"[I] further hope he will not think of living apart from [his mother] whilst single as he must feel that he has no one else to look up to for protection and comfort  And I hereby express a most sincere hope and desire that he will not think of passing through this world in indolence or as a man of pleasure by relying upon or anticipating the possession of his late Grandfather’s [Thomas Arnold] handsome and kind consideration of him in his will after his mother’s death but on the contrary turn his attention to some pursuit which in a great or less degree will expand his mind and render him as I have always endeavoured to be myself a useful member of society for on serious consideration he msut see that the amount of his income independently of the uncertainty of life would never be sufficient to carry him through life in such a station as the advantages he has derived from a good education have qualified him to fill".

He mentions his offices in Well Street and a pew in Brackley church.

He refers to "my late Clerk Mr John Henry Hipwell whom I most sincerely forgive although he treated me so cruelly after my behaving to him like a brother for thirteen years.  I wish my trustees to be particularly cautious in the event of a settling of accounts between him and me being pressed as I frequently imprudently signed blank sheets and scraps of paper for notices and other purposes connected with my practice in order to save time when I was in a hurry to leave my offices but I solemnly declare I never signed any paper which has the least tendency to admit that I owed him one farthing, on the contrary I was too well satisfied and aware that he was considerably in my debt. I entered into no written or verbal agreement with him either before or after his articles expired as to any additional salary, it was my anxious wish he should leave my employ and although he entered into a bond not to practise within ten miles from Buckingham I offered to permit him to commence business at Stony Stratford and promised him my best support and interest to obtain him the County Coronership".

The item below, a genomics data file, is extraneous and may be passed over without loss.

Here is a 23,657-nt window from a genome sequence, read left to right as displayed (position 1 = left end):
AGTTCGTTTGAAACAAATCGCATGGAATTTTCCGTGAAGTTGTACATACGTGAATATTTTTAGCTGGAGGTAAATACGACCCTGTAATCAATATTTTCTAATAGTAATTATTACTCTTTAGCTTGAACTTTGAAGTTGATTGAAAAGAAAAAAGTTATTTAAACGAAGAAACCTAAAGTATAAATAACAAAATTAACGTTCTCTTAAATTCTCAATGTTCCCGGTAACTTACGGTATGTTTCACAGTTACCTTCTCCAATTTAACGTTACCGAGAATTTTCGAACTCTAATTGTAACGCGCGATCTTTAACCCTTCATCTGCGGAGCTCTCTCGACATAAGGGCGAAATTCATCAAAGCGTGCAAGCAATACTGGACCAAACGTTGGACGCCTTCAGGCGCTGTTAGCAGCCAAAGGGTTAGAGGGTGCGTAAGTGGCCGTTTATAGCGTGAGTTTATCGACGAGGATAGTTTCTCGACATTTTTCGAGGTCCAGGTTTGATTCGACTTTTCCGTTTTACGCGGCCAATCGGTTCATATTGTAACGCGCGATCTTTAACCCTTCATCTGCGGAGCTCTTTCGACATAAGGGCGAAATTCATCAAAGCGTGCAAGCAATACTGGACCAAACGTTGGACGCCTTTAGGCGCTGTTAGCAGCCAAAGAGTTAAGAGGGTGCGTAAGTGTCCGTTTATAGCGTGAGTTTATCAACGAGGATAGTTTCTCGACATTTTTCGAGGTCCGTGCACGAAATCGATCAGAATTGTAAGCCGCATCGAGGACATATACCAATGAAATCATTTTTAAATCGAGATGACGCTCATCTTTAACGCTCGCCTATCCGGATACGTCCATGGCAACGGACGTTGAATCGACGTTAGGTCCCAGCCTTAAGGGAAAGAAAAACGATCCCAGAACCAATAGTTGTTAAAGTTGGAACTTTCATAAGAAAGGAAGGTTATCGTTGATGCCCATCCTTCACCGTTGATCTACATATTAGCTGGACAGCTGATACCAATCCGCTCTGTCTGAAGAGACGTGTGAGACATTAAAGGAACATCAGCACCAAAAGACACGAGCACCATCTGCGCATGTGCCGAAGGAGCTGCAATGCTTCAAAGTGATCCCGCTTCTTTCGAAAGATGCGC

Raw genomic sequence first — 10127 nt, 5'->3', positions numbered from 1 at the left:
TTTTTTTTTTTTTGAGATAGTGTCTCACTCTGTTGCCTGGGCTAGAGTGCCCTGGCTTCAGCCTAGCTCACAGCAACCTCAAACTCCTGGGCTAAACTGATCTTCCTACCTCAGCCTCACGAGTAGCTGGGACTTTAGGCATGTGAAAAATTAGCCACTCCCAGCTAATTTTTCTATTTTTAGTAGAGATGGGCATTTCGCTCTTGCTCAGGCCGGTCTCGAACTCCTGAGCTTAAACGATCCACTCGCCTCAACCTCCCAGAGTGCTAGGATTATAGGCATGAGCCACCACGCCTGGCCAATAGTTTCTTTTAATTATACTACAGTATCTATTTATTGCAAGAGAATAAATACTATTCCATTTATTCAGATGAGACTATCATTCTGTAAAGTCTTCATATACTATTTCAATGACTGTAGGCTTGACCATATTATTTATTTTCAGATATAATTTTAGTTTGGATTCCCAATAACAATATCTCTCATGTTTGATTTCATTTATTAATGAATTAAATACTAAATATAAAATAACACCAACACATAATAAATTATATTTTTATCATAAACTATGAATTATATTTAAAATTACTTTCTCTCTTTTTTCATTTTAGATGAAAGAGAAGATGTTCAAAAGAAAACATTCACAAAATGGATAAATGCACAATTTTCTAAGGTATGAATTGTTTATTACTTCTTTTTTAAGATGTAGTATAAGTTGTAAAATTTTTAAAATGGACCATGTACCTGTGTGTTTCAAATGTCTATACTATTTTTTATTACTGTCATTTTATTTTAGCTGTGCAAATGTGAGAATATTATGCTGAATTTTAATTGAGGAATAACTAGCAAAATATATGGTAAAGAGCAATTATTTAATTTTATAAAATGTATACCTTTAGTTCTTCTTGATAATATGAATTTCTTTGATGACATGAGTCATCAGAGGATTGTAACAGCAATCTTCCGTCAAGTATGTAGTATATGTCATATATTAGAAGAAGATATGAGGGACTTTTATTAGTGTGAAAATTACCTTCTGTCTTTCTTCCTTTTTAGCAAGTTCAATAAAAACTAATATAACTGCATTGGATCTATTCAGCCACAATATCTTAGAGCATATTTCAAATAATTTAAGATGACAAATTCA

If his son dies without issue his estate is to be divided into four parts for:

  1. my dear departed sister Sarah Eagles Bowker’s children
  2. my brother George
  3. my sister Charlotte Eliza Kelland
  4. my sister Maria Willis

Witnesses: William Howe, surgeon, Buckingham
Ann Jordan, Winslow

Codicil of 25 March 1849 witnessed by D.T. Willis and Ann Jordan
He leaves to his son: "the oil painting of my favorite dog and the work I recently purchased entitled A glossary of Architecture"
He mentions "my present partner Frederic Budd".

Probate 22 Sep 1849


John Willeat Cowley (b.1805) was the eldest son of Dr John Cowley of Winslow (d.1856).

In 1841 John and Elizabeth Cowley with their daughter Georgina lived in Bourton Road, Buckingham. Georgina’s death was registered in Islington in 1844. aged 10.

In 1851 Henry Cowley, aged 20, architect, was living with his uncle John Kelland in West Ham.  In 1861 he was an auctioneer in St Neots with his wife Ann and two children.  In 1871 he was a “fundholder” living in Ramsgate as a lodger with his wife and son Percy aged 7.

The Cowley family tomb was probably on the north side of the church but hasn't survived, at least in an identifiable form. There is still a large tomb for the Willis family.

Copyright 5 April, 2018